Monday, December 20, 2010

Persimmon Crème Brulee

Here it is!  Burwell General Store’s first recipe swap from the book “All Day Singin’ and Dinner on the Ground” (what that's all about here). Fellow food blogger Lindsay Strannigan of and I each took the original recipe for Persimmon Pudding from this little gem of a recipe book, reinterpreted it and swapped inventions.  Lindsay came up with a Persimmon Panna Cotta with Caramelized Hazelnuts (you must visit this deliciousness here) and my version, Persimmon Crème Brulee, is below.
I had a blast recipe testing and coming up with this recipe.   Like Lindsay, I had never really cooked with persimmon before, so this was a fun endeavor inspired by the original recipe and the fact that on the west coast, persimmons are still in season.  If you’d like to join in on the next swap after the new year, please leave a comment below.  The more, the merrier! I won't over sell it, but this was F U N and got me out of a bit of a cooking rut.

Persimmon Crème Brulee
Burwell General Store

Making crème brulee may seem a little intimidating at first, but the techniques are actually very simple. Heat cream and ingredients, temper the yolks with a little hot cream before mixing in the rest, pour mixture into ramekins, create a water bath, and bake. I like the idea of having individual desserts made for each of my guests.  I find it more intimate to serve a single dish crafted just for one person than serving a slice of pie from a larger dish.  In order to keep this dessert accessible, (asking you to use a chef's torch is the upper limit of "accessible", but fun, mind you) I took some liberties simplifying traditional crème brulee recipes, so if you're a hardcore French technique type, quel dommage!

Serves four.

four large egg yolks
3 tablespoons sugar plus 1/4 cup for sprinkling
1 cup heavy cream
1/2 teaspoon Madagascar vanilla extract
1/3 cup persimmon pulp from a mushy-ripe persimmon, drained and pushed through fine sieve or strainer
blackberries and lemon for garnish

four four-ounce porcelain ramekins
one 9x9x2 baking pan
two-quart saucepan
small and medium mixing bowls
wire whisk
chef's torch

1. Place ramekins into the baking pan and set aside. 
2. Taking care to strain as much liquid as you can from the persimmon, set a scant 1/3 cup worth into a fine mesh strainer and let drain for ten minutes.  Push the remaining pulp through the strainer into a separate bowl and set aside.  You should be left with about 1/4 cup of pulp.
3. In a medium mixing bowl, whisk egg yolks together until a pale yellow.
4. In 2 quart saucepan on stove, combine cream, vanilla, 3T of sugar and persimmon pulp and bring to a simmer. Let slowly simmer for a couple minutes and remove from heat.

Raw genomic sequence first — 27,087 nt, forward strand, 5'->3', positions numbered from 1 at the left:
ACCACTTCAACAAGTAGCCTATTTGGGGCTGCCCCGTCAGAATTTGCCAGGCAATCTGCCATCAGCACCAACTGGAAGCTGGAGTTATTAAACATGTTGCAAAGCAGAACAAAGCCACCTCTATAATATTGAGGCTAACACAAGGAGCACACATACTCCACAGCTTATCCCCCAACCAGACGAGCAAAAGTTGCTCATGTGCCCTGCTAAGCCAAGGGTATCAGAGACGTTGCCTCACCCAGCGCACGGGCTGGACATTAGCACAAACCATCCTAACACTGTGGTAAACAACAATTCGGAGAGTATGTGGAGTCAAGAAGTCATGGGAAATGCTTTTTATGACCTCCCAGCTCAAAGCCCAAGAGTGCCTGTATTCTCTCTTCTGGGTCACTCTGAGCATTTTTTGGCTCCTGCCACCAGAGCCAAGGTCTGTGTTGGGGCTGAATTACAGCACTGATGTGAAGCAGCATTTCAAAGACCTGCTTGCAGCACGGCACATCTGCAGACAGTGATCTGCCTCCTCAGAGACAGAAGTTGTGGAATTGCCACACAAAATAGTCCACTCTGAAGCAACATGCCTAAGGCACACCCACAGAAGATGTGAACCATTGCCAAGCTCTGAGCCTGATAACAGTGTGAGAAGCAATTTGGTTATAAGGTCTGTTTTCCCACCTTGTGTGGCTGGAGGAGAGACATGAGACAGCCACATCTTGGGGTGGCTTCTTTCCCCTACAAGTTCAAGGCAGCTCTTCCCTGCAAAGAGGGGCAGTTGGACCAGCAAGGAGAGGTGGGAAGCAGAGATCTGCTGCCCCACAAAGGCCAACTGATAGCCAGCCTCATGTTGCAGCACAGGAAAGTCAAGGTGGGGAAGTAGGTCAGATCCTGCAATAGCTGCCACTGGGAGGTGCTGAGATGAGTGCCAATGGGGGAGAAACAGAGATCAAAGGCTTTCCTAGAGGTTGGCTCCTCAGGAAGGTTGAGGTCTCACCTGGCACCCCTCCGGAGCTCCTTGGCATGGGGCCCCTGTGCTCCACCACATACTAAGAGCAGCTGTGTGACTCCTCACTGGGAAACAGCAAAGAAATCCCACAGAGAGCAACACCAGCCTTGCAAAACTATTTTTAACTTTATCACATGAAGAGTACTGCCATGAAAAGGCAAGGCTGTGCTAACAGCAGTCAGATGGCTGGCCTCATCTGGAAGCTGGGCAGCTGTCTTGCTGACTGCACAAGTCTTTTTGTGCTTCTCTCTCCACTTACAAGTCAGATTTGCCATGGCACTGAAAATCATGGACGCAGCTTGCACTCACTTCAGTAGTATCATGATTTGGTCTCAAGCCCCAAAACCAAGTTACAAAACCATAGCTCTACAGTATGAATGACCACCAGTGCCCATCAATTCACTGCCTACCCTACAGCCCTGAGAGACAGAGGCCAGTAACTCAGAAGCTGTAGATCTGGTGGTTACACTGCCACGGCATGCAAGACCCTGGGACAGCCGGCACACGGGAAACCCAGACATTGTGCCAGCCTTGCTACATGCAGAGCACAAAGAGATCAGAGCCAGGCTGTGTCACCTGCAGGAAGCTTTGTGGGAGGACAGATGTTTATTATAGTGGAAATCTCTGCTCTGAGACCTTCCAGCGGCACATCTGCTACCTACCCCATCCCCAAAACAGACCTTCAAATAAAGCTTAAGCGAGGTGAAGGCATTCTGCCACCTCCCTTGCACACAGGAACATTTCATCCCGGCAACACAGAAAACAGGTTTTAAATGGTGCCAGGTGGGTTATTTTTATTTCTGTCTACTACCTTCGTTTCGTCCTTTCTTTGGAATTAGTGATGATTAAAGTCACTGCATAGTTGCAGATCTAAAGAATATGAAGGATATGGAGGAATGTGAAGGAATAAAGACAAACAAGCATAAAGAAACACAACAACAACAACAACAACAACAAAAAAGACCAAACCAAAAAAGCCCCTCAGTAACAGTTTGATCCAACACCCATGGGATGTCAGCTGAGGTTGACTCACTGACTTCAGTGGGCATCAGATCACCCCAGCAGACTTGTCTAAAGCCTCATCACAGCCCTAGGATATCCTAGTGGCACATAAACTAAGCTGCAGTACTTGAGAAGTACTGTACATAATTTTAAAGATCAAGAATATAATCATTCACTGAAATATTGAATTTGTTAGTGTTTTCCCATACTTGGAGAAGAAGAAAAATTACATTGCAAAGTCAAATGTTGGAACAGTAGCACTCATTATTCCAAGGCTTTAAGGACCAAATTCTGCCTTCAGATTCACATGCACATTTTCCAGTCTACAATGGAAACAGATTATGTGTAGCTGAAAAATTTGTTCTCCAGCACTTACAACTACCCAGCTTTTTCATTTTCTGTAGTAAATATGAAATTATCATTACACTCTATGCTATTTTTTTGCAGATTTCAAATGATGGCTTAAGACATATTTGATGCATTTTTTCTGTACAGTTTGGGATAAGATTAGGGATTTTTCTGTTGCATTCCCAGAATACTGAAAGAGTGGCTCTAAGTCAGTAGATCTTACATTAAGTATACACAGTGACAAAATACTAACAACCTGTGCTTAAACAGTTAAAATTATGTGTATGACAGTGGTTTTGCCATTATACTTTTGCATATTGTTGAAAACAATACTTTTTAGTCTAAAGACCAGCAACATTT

5. Temper yolks with a few tablespoons of hot cream.  Very slowly add and whisk the remaining cream into the yolks.
6. Into each ramekin, pour mixture about one inch deep or until mixture is divided evenly.
7. Carefully pour water into the bottom of the baking pan to immerse the ramekins halfway, and place in oven.
8. Bake at 300F for 45-50 minutes or until centers jiggle slightly when shaken or touched (they will firm up when cool).
9. Remove from oven and let cool to room temperature.  Sprinkle each ramekin with 1 tablespoon of granulated sugar across the tops, and then brulee with a kitchen torch.  Garnish with blackberries tossed in lemon juice and serve at room temperature, or slightly warmed.

I opted to use vanilla extract rather than a traditional vanilla bean to keep the cost of this recipe down. Also, the ramekin shown is approximately a two-ounce dish. It was pretty so I used it in addition to my white ramekins.


  1. Alexandra LaMendolaDecember 20, 2010 at 6:37 PM

    Wow, that looks delicious! I am not sure where to find persimmons in these parts.... but have just added a kitchen torch to my Amazon cart. I have some purple ramekins ( a gift from Linda) that have been sitting in the cabinet since my last attempt at Paula Deen's Lemon Drop Creme Brulee....which was yummy, by the way.

  2. Mike and I have been looking at torches. Do we need a better reason to go buy one now? I think not.

  3. Looks fantastic. Persimmons are quite common here in Hong Kong. Will have to give this a try.

  4. Looks so delicious! I am really glad we did this - it got me out of a cooking rut as well. 3 cheers for the recipe swap!


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